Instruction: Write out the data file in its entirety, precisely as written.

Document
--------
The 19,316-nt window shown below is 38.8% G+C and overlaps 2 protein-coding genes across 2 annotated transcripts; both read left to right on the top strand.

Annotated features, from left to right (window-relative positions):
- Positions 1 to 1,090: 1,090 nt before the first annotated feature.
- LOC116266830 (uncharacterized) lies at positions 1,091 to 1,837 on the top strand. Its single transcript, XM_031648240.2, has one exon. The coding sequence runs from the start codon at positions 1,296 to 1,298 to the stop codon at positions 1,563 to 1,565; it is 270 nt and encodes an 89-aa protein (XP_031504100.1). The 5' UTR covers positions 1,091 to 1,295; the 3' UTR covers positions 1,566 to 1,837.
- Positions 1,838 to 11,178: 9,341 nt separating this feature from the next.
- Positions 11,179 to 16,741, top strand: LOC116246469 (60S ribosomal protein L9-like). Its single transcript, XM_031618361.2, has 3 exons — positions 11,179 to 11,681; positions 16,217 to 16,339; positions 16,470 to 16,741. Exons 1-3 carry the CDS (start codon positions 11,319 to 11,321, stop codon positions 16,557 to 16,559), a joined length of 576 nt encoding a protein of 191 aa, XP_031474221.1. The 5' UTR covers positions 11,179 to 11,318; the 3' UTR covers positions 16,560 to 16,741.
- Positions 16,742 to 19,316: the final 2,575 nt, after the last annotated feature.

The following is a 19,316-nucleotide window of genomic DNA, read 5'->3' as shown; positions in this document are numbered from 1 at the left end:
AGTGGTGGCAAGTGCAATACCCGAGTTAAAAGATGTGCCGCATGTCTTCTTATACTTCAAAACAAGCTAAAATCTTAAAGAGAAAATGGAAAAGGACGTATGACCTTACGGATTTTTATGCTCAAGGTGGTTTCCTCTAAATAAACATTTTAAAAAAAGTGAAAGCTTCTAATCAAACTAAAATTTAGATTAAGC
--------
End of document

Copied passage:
The 19,316-nt window shown below is 38.8% G+C and overlaps 2 protein-coding genes across 2 annotated transcripts; both read left to right on the top strand.

Annotated features, from left to right (window-relative positions):
- Positions 1 to 1,090: 1,090 nt before the first annotated feature.
- LOC116266830 (uncharacterized) lies at positions 1,091 to 1,837 on the top strand. Its single transcript, XM_031648240.2, has one exon. The coding sequence runs from the start codon at positions 1,296 to 1,298 to the stop codon at positions 1,563 to 1,565; it is 270 nt and encodes an 89-aa protein (XP_031504100.1). The 5' UTR covers positions 1,091 to 1,295; the 3' UTR covers positions 1,566 to 1,837.
- Positions 1,838 to 11,178: 9,341 nt separating this feature from the next.
- Positions 11,179 to 16,741, top strand: LOC116246469 (60S ribosomal protein L9-like). Its single transcript, XM_031618361.2, has 3 exons — positions 11,179 to 11,681; positions 16,217 to 16,339; positions 16,470 to 16,741. Exons 1-3 carry the CDS (start codon positions 11,319 to 11,321, stop codon positions 16,557 to 16,559), a joined length of 576 nt encoding a protein of 191 aa, XP_031474221.1. The 5' UTR covers positions 11,179 to 11,318; the 3' UTR covers positions 16,560 to 16,741.
- Positions 16,742 to 19,316: the final 2,575 nt, after the last annotated feature.

The following is a 19,316-nucleotide window of genomic DNA, read 5'->3' as shown; positions in this document are numbered from 1 at the left end:
AGTGGTGGCAAGTGCAATACCCGAGTTAAAAGATGTGCCGCATGTCTTCTTATACTTCAAAACAAGCTAAAATCTTAAAGAGAAAATGGAAAAGGACGTATGACCTTACGGATTTTTATGCTCAAGGTGGTTTCCTCTAAATAAACATTTTAAAAAAAGTGAAAGCTTCTAATCAAACTAAAATTTAGATTAAGC